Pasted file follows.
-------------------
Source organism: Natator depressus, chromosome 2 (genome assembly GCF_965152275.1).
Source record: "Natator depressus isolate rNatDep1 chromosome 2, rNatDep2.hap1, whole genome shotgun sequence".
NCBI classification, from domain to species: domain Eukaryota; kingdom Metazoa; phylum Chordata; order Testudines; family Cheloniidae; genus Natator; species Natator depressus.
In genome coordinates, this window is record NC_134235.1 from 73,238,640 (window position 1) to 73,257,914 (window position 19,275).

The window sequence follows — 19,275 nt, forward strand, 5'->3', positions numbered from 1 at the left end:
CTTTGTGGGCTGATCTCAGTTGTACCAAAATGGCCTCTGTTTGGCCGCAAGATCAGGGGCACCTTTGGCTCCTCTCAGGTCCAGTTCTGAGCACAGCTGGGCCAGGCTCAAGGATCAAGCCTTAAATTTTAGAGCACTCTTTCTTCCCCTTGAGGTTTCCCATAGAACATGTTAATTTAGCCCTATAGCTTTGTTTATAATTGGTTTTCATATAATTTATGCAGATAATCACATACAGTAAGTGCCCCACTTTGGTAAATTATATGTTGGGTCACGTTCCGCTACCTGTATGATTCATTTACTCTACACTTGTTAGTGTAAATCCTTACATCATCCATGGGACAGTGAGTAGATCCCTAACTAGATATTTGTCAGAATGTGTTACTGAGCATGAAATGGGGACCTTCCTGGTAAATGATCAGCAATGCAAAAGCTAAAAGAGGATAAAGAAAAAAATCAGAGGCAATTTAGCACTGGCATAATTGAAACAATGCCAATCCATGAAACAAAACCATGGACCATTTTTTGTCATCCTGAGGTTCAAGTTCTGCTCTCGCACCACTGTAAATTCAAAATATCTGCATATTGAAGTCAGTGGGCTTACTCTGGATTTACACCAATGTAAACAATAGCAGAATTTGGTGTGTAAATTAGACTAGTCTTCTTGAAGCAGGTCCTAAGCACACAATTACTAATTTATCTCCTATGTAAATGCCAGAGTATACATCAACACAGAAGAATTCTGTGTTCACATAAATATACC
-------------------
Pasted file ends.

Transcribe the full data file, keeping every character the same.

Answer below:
Source organism: Natator depressus, chromosome 2 (genome assembly GCF_965152275.1).
Source record: "Natator depressus isolate rNatDep1 chromosome 2, rNatDep2.hap1, whole genome shotgun sequence".
NCBI classification, from domain to species: domain Eukaryota; kingdom Metazoa; phylum Chordata; order Testudines; family Cheloniidae; genus Natator; species Natator depressus.
In genome coordinates, this window is record NC_134235.1 from 73,238,640 (window position 1) to 73,257,914 (window position 19,275).

The window sequence follows — 19,275 nt, forward strand, 5'->3', positions numbered from 1 at the left end:
CTTTGTGGGCTGATCTCAGTTGTACCAAAATGGCCTCTGTTTGGCCGCAAGATCAGGGGCACCTTTGGCTCCTCTCAGGTCCAGTTCTGAGCACAGCTGGGCCAGGCTCAAGGATCAAGCCTTAAATTTTAGAGCACTCTTTCTTCCCCTTGAGGTTTCCCATAGAACATGTTAATTTAGCCCTATAGCTTTGTTTATAATTGGTTTTCATATAATTTATGCAGATAATCACATACAGTAAGTGCCCCACTTTGGTAAATTATATGTTGGGTCACGTTCCGCTACCTGTATGATTCATTTACTCTACACTTGTTAGTGTAAATCCTTACATCATCCATGGGACAGTGAGTAGATCCCTAACTAGATATTTGTCAGAATGTGTTACTGAGCATGAAATGGGGACCTTCCTGGTAAATGATCAGCAATGCAAAAGCTAAAAGAGGATAAAGAAAAAAATCAGAGGCAATTTAGCACTGGCATAATTGAAACAATGCCAATCCATGAAACAAAACCATGGACCATTTTTTGTCATCCTGAGGTTCAAGTTCTGCTCTCGCACCACTGTAAATTCAAAATATCTGCATATTGAAGTCAGTGGGCTTACTCTGGATTTACACCAATGTAAACAATAGCAGAATTTGGTGTGTAAATTAGACTAGTCTTCTTGAAGCAGGTCCTAAGCACACAATTACTAATTTATCTCCTATGTAAATGCCAGAGTATACATCAACACAGAAGAATTCTGTGTTCACATAAATATACC